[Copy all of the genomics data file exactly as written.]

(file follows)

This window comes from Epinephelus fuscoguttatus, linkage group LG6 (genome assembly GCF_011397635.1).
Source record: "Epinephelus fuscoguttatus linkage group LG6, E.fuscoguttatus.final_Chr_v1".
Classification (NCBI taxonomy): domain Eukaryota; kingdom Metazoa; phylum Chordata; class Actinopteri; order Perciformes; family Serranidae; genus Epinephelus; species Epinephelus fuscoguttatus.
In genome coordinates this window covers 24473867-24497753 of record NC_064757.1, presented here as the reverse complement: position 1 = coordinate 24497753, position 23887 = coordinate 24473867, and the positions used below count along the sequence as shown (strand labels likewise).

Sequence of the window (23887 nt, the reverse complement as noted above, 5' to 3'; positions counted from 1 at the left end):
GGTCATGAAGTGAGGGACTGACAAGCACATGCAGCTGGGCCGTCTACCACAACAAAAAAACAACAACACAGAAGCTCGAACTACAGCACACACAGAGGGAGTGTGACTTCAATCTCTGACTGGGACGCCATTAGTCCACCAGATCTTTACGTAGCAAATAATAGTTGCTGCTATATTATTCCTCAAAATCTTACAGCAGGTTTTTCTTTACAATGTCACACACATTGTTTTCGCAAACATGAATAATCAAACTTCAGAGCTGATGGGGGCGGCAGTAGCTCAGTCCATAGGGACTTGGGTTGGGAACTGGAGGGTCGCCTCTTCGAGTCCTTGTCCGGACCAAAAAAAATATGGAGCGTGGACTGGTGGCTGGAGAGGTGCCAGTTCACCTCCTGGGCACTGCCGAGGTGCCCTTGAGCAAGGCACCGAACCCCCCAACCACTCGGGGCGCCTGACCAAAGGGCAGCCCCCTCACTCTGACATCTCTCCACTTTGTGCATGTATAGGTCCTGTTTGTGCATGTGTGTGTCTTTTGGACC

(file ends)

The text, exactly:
This window comes from Epinephelus fuscoguttatus, linkage group LG6 (genome assembly GCF_011397635.1).
Source record: "Epinephelus fuscoguttatus linkage group LG6, E.fuscoguttatus.final_Chr_v1".
Classification (NCBI taxonomy): domain Eukaryota; kingdom Metazoa; phylum Chordata; class Actinopteri; order Perciformes; family Serranidae; genus Epinephelus; species Epinephelus fuscoguttatus.
In genome coordinates this window covers 24473867-24497753 of record NC_064757.1, presented here as the reverse complement: position 1 = coordinate 24497753, position 23887 = coordinate 24473867, and the positions used below count along the sequence as shown (strand labels likewise).

Sequence of the window (23887 nt, the reverse complement as noted above, 5' to 3'; positions counted from 1 at the left end):
GGTCATGAAGTGAGGGACTGACAAGCACATGCAGCTGGGCCGTCTACCACAACAAAAAAACAACAACACAGAAGCTCGAACTACAGCACACACAGAGGGAGTGTGACTTCAATCTCTGACTGGGACGCCATTAGTCCACCAGATCTTTACGTAGCAAATAATAGTTGCTGCTATATTATTCCTCAAAATCTTACAGCAGGTTTTTCTTTACAATGTCACACACATTGTTTTCGCAAACATGAATAATCAAACTTCAGAGCTGATGGGGGCGGCAGTAGCTCAGTCCATAGGGACTTGGGTTGGGAACTGGAGGGTCGCCTCTTCGAGTCCTTGTCCGGACCAAAAAAAATATGGAGCGTGGACTGGTGGCTGGAGAGGTGCCAGTTCACCTCCTGGGCACTGCCGAGGTGCCCTTGAGCAAGGCACCGAACCCCCCAACCACTCGGGGCGCCTGACCAAAGGGCAGCCCCCTCACTCTGACATCTCTCCACTTTGTGCATGTATAGGTCCTGTTTGTGCATGTGTGTGTCTTTTGGACC